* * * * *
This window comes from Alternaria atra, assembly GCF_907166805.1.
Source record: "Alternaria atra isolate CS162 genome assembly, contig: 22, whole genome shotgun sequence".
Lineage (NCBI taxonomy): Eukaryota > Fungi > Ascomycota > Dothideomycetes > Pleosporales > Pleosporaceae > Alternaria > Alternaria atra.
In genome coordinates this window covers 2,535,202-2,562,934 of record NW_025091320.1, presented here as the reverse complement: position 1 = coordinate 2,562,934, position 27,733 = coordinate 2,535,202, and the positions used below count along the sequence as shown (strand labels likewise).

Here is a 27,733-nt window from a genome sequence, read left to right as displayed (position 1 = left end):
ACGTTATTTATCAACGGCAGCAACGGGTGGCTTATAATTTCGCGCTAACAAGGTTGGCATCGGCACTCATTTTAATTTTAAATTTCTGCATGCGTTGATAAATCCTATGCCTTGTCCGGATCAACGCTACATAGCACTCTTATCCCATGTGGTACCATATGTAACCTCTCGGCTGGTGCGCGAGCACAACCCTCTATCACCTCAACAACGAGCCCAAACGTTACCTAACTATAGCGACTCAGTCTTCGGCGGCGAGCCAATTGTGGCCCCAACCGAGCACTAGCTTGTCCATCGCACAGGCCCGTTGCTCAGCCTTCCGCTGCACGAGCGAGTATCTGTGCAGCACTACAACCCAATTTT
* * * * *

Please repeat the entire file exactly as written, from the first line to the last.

This window comes from Alternaria atra, assembly GCF_907166805.1.
Source record: "Alternaria atra isolate CS162 genome assembly, contig: 22, whole genome shotgun sequence".
Lineage (NCBI taxonomy): Eukaryota > Fungi > Ascomycota > Dothideomycetes > Pleosporales > Pleosporaceae > Alternaria > Alternaria atra.
In genome coordinates this window covers 2,535,202-2,562,934 of record NW_025091320.1, presented here as the reverse complement: position 1 = coordinate 2,562,934, position 27,733 = coordinate 2,535,202, and the positions used below count along the sequence as shown (strand labels likewise).

Here is a 27,733-nt window from a genome sequence, read left to right as displayed (position 1 = left end):
ACGTTATTTATCAACGGCAGCAACGGGTGGCTTATAATTTCGCGCTAACAAGGTTGGCATCGGCACTCATTTTAATTTTAAATTTCTGCATGCGTTGATAAATCCTATGCCTTGTCCGGATCAACGCTACATAGCACTCTTATCCCATGTGGTACCATATGTAACCTCTCGGCTGGTGCGCGAGCACAACCCTCTATCACCTCAACAACGAGCCCAAACGTTACCTAACTATAGCGACTCAGTCTTCGGCGGCGAGCCAATTGTGGCCCCAACCGAGCACTAGCTTGTCCATCGCACAGGCCCGTTGCTCAGCCTTCCGCTGCACGAGCGAGTATCTGTGCAGCACTACAACCCAATTTT